The effect of sex composition on contraceptive use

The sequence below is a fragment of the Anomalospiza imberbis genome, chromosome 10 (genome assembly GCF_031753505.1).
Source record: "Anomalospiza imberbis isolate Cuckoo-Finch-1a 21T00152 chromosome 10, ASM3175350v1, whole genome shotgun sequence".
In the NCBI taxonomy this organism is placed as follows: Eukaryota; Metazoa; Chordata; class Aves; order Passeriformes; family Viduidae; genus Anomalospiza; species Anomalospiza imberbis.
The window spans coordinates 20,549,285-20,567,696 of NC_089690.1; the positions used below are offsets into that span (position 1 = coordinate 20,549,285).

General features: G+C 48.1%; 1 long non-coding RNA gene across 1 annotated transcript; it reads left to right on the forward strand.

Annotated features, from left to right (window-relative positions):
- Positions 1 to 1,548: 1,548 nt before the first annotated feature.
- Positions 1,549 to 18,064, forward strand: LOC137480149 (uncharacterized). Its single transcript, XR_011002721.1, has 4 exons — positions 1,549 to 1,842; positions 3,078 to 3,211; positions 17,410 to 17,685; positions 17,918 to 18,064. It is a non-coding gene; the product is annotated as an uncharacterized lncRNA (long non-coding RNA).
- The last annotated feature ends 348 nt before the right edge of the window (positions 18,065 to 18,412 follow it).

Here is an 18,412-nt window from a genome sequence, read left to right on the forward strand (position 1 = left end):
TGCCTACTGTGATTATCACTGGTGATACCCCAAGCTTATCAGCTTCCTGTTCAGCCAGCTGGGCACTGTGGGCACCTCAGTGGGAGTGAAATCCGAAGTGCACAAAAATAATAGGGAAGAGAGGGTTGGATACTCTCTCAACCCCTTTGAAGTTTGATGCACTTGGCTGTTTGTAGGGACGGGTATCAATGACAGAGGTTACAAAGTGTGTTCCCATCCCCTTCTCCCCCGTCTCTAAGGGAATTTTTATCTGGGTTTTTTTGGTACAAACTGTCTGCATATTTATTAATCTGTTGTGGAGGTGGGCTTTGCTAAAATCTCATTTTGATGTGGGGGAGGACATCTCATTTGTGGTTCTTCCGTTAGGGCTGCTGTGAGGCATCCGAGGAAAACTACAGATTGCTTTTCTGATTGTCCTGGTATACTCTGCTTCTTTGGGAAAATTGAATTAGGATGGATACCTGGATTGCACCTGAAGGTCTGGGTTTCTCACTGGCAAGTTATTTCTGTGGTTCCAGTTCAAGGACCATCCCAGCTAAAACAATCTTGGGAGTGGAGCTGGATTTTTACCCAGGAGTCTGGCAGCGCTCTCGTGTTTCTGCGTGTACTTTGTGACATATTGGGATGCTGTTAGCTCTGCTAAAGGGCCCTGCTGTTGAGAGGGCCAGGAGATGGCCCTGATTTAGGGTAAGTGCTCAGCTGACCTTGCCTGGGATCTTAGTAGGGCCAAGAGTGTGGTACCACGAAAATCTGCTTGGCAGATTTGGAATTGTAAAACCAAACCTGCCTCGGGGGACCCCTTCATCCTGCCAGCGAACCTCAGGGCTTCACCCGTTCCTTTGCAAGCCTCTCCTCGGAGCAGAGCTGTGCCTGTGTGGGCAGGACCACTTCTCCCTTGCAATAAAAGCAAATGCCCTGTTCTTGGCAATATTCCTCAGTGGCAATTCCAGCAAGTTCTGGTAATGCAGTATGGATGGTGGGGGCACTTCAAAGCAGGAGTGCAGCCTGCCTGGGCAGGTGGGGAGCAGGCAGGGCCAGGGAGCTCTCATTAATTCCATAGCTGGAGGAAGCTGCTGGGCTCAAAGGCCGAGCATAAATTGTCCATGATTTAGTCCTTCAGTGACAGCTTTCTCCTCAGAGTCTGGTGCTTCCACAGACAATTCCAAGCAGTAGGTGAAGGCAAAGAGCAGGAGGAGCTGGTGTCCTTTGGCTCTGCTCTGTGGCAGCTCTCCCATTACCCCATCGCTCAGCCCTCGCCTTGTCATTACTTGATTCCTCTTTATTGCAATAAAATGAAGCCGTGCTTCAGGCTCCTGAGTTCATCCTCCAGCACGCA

This study used the 1998 Kenya Demographic and Health Survey (KDHS) data to establish the effect of sex composition on contraceptive use. Specifically, the study sought to: Determine women's preferred sex composition of their children; Determine the association between sex composition of living children and contraceptive use; and make policy recommendations. Results yielded by cross tabulations and the chi-square test (X2) showed that there was a significant association between sex composition of living children and contraceptive use. Precisely, the X2 value = 126.635 at 20 degrees of freedom and a=O.Ol. This resulted to the rejection of the null hypothesis, Ho, stating, there is no significant association between sex composition of living children and contraceptive use. By implication, the alternative hypothesis, HI, was accepted. That is, there is a significant association between sex composition of living children and contraceptive use. Arnold's model was used to determine the existing sex preference and its effect on contraceptive use. The assumption of the model is that women who are most satisfied with the sex compositions of their living children will most likely use contraceptives. Overall, an existing preference by women to have a balanced number of boys and girls was reflected. Besides, there was a slight preference for sons over daughters. Results indicated that in absence of sex composition preference, contraceptive use would increase by approximately 6.1 percent. Further analysis showed that regions were coupled with sex preference variations. Central, Coast, Western and Rift Valley provinces were characterized by sex preferences of at least one child of each sex although the preference was slight in Central province. Apart from Central, the other three provinces had moderate preferences for boys over girls. Eastern province on the other hand was marked by a desire for a balanced number of boys and girls as well as a mild preference for boys over girls. As for Nyanza province, strong sex preferences of boys over girls were witnessed. In all the regions, absence of sex preferences would have seen an increase in the proportion of women who did not want more children by a range of between 7.7 - 22.4 percent. Educational variations in sex preference and the effect on contraceptive use were also considered. Sex preferences witnessed among women who reported to have had no educational attainment as well as those with primary education were characterized by a preference for at least one child of each sex. Son preference was also visible though moderate. Contraceptive use in absence of the sex composition preferences would have risen by 8.1 and 8.4 percent for those with no education and primary education respectively. Among secondary and higher education holders, a preference for an equal number of girls and boys was observed in tandem with a slight son preference. Within this category, the highest contraceptors were those with a balanced or a near balance number of boys and girls. Although there were traces of son preference, the differences in one-sex compositions within a parity were not large. In absence of these preferences, contraceptive use would have risen by 4.7 percentage points. Recommendations made were categorized into two: (i) Policy recommendations and recommendations for further research. For the former, educational campaigns should be introduced to encourage couples to be satisfied with the sex composition of their children. Besides, women's education should be promoted since it helps them counter with social and cultural values that may discriminate against use of contraceptives. On the other hand, recommendations for further research were: Replicating the study in an urban situation so as to determine the existing sex preferences and the effect on contraceptive use; carrying out a similar study among men to determine their sex preferences and the effect on contraceptive use; conducting a qualitative research to establish the causes of sex preferences and the reasons for the variations; and to test the significance of the differences between actual contraceptive use and use in absence of sex preference.